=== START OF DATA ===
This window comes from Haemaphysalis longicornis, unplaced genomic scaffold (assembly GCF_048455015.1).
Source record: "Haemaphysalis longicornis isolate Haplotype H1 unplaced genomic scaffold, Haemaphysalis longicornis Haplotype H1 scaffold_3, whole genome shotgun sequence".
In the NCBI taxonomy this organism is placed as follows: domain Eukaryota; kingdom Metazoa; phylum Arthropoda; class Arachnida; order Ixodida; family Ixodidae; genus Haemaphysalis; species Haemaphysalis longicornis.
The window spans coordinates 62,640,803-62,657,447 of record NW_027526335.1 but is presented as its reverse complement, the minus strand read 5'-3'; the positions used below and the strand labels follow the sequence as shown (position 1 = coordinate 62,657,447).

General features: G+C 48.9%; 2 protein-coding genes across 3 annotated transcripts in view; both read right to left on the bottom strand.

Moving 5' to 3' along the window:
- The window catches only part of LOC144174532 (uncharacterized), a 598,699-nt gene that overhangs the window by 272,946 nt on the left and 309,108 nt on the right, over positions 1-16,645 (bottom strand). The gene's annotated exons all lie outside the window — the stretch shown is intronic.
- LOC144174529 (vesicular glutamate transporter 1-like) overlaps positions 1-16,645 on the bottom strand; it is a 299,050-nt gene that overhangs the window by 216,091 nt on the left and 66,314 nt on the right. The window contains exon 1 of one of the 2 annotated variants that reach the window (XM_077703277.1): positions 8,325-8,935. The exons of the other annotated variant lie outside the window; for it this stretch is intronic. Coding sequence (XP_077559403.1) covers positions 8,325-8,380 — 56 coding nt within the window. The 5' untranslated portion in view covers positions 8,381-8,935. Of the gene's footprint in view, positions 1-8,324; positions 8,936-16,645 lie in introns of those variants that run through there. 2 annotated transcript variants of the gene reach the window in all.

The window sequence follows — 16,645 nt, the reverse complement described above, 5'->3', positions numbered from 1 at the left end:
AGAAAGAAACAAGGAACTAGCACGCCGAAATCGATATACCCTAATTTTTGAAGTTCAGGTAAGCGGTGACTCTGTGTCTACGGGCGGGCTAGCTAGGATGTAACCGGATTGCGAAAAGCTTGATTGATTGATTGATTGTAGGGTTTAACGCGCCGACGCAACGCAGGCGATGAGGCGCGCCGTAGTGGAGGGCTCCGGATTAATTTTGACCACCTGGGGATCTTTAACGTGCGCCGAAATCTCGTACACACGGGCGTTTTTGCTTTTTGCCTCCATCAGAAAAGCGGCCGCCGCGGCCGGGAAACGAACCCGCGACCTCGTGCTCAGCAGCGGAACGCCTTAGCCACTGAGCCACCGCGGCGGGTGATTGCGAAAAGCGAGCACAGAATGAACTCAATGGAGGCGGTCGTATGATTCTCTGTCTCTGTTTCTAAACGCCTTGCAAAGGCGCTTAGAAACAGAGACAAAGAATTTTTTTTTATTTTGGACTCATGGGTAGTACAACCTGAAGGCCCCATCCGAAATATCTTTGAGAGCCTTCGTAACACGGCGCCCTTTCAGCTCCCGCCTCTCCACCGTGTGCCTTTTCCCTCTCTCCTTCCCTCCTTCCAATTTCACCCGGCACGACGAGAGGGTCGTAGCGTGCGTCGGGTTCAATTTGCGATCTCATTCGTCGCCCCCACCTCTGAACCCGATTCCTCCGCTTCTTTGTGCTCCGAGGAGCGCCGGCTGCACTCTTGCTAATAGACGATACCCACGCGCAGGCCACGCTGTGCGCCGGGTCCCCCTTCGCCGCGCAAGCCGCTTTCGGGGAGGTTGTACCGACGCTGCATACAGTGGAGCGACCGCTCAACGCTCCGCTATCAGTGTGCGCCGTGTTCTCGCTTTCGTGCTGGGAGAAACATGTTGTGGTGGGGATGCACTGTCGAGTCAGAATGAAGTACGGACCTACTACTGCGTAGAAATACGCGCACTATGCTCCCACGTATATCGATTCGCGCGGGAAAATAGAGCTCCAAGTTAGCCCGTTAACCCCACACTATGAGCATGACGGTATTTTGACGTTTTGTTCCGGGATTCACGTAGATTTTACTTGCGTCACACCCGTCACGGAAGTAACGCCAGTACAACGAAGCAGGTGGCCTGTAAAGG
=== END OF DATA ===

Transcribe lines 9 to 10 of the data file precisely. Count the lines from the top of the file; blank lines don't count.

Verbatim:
The window sequence follows — 16,645 nt, the reverse complement described above, 5'->3', positions numbered from 1 at the left end:
AGAAAGAAACAAGGAACTAGCACGCCGAAATCGATATACCCTAATTTTTGAAGTTCAGGTAAGCGGTGACTCTGTGTCTACGGGCGGGCTAGCTAGGATGTAACCGGATTGCGAAAAGCTTGATTGATTGATTGATTGTAGGGTTTAACGCGCCGACGCAACGCAGGCGATGAGGCGCGCCGTAGTGGAGGGCTCCGGATTAATTTTGACCACCTGGGGATCTTTAACGTGCGCCGAAATCTCGTACACACGGGCGTTTTTGCTTTTTGCCTCCATCAGAAAAGCGGCCGCCGCGGCCGGGAAACGAACCCGCGACCTCGTGCTCAGCAGCGGAACGCCTTAGCCACTGAGCCACCGCGGCGGGTGATTGCGAAAAGCGAGCACAGAATGAACTCAATGGAGGCGGTCGTATGATTCTCTGTCTCTGTTTCTAAACGCCTTGCAAAGGCGCTTAGAAACAGAGACAAAGAATTTTTTTTTATTTTGGACTCATGGGTAGTACAACCTGAAGGCCCCATCCGAAATATCTTTGAGAGCCTTCGTAACACGGCGCCCTTTCAGCTCCCGCCTCTCCACCGTGTGCCTTTTCCCTCTCTCCTTCCCTCCTTCCAATTTCACCCGGCACGACGAGAGGGTCGTAGCGTGCGTCGGGTTCAATTTGCGATCTCATTCGTCGCCCCCACCTCTGAACCCGATTCCTCCGCTTCTTTGTGCTCCGAGGAGCGCCGGCTGCACTCTTGCTAATAGACGATACCCACGCGCAGGCCACGCTGTGCGCCGGGTCCCCCTTCGCCGCGCAAGCCGCTTTCGGGGAGGTTGTACCGACGCTGCATACAGTGGAGCGACCGCTCAACGCTCCGCTATCAGTGTGCGCCGTGTTCTCGCTTTCGTGCTGGGAGAAACATGTTGTGGTGGGGATGCACTGTCGAGTCAGAATGAAGTACGGACCTACTACTGCGTAGAAATACGCGCACTATGCTCCCACGTATATCGATTCGCGCGGGAAAATAGAGCTCCAAGTTAGCCCGTTAACCCCACACTATGAGCATGACGGTATTTTGACGTTTTGTTCCGGGATTCACGTAGATTTTACTTGCGTCACACCCGTCACGGAAGTAACGCCAGTACAACGAAGCAGGTGGCCTGTAAAGG